|Arthur Rackham’s illustration of the Twa Corbies,
included because I like it, and although ‘Corvus’
has lovely illustrations by Helen Macdonald, I
cannot scan them in because I read it on my Kindle.
Generally speaking, ravens, rooks and crows have a pretty bad press. Think about their literary appearances and you’ll find they are usually rather sinister – what about Edgar Allan Poe, or traditional ballads like The Twa Corbies? And Ted Hughes view of the species is pretty bleak really. Not only that, but to the untrained eye one black bird looks much like any other black bird (although I am pleased to say I can recognise a blackbird, and yes, I know it is a different species altogether, but I still feel this is quite an achievement).
Anyway, in Corvus, A Life with Birds, Esther Woolfson changes all that. It turns out that Corbids (the Latin name for the genus which includes magpies and jackdaws, as well as ravens, rooks and crows) are friendly, intelligent, and highly individual.
Woolfson and her family start out with conventional pets, like rats and rabbits, but somewhere along the way birds take over their lives. It starts when her husband’s grandmother’s neighbour is looking to re-home some of her doves – birds which turn out to be much more aggressive than their image suggests. So, where does their association with peace come from, I wonder?
Next up is Bardie, a young cockatiel bought as a birthday present for one of her daughters, and gradually the house is filled with a succession of the waifs and strays of the avian world, as friends and neighbours hand over injured and abandoned birds. Over the years she learns about the birds she cares for, and records her observations of their behaviour, so the book is part memoir, part natural history. But it’s also about the way birds change her view of humanity and her perception of the world and mankind’s place within it. She writes:
Of them all, it has been the corvids, the rook, magpie and crow, who have altered forever my relationship to the rest of the world, altered my view of a hierarchy of form, intellect, ability, my concept of time. The world we share is broad, the boundaries and differences between us negligible, illusory.
And she also tells us:
We progressed together, rook and human, and the knowledge, for the humans at least, was revelatory, mind-expanding, world-expanding.
Woolfson constantly wrestles with her conscience as tries to decide whether her rescue birds should be released back into the wild, and she never sees any of the creatures as pets. She stresses that she is not a bird-keeper or a bird-owner. Nor is she an ornithologist, a biologist, a twitcher or a birder. She rejects the suggestion that she is an ‘amateur domestic ethologist’, but admits there is no title to adequately describe her role. Trying to explain, she says:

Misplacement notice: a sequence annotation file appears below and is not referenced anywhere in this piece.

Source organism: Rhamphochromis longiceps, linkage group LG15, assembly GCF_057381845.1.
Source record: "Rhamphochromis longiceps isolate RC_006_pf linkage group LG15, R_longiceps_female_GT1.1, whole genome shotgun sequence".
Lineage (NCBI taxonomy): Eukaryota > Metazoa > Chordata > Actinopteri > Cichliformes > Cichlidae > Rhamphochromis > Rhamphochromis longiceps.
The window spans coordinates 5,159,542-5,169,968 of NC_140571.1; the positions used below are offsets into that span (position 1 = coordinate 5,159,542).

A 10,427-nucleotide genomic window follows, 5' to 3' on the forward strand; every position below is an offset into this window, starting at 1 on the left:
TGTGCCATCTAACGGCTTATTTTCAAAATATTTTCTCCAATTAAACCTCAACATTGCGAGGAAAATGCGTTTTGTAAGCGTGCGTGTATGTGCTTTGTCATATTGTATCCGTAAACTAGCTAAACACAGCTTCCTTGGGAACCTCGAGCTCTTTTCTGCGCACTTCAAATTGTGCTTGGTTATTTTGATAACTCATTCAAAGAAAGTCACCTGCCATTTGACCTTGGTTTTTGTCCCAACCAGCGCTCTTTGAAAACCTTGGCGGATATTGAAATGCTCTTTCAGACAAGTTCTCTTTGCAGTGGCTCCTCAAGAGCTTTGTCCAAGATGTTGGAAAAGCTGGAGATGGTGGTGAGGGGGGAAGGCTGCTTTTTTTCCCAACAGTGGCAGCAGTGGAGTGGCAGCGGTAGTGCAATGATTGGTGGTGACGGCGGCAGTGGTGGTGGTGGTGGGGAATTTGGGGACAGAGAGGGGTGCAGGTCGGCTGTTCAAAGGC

Chance, a single moment, the confluence of fallen bird and receptive human, has changed me from observer to something else, something I can’t even name: adoptive parent, housemate, beneficiary.
It’s the birds themselves who take centre stage. They have likes and dislikes, exhibit pleasure and terror, and express their desires as ably as any domestic cat or dog. Many of them speak, or at least mimic humans, and there seems to be no way of knowing for sure whether there intelligence behind their utterings, but it would be nice to think there is. And the corvids all create caches of food scraps, objects that take their fancy, and shredded paper, which can cause the occasional domestic disaster, and means valued documents and books have to be kept out of their reach.
Flying through the pages are Bardie the cockatiel, with his extensive vocabulary and Ziki, the crow who never makes a sound, but enjoys listening to Radio 3, especially high sounds, early music, and the human voice. Then there is Max the starling, and Spike, the adventurous magpie. But above all there is Chicken (short for Madam Chickeboumskaya) the rook, as playful and demanding as any young child.
It’s one of those lovely, meandering, highly personal books that takes a subject and runs with it until another thought intrudes, and off Woolfson goes again, on another leisurely stroll through myths, stories, fairy tales, natural history, the way various birds have been viewed throughout the centuries, and her own thoughts on life. The book is packed with facts about the way birds feed and move, their flight feathers, nesting instincts and brains – and it soon becomes apparent that use of the word ‘bird brain’ as a term of derision is doing birds a terrible injustice.
But the book is never dry or dull, and Woolfson has a sense of humour, and a way with words that breathes life into the facts. The strongest image that stayed with me was her description of rooks:
They were all, as Chicken would grow in time to be, of sober mien, elegant of dress in well-tended black (except in summer when moulting renders them grey-edged and unkempt) with neat polished feet like tight, shining boots, somewhere between eighteenth-century Scottish minister (Henry Raeburn’s ‘Skating Minister’ perhaps) and wealthy, black-clad, fashionable 1930s Parisian lady of distinguished years.
I just love the picture it conjures up, of a rather portly rook, strutting along with a self-important and self-satisfied air. It’s not the way I would usually think about a rook, but this book will blow away all your previous ideas about corvids (and other birds) and make you take another look at them.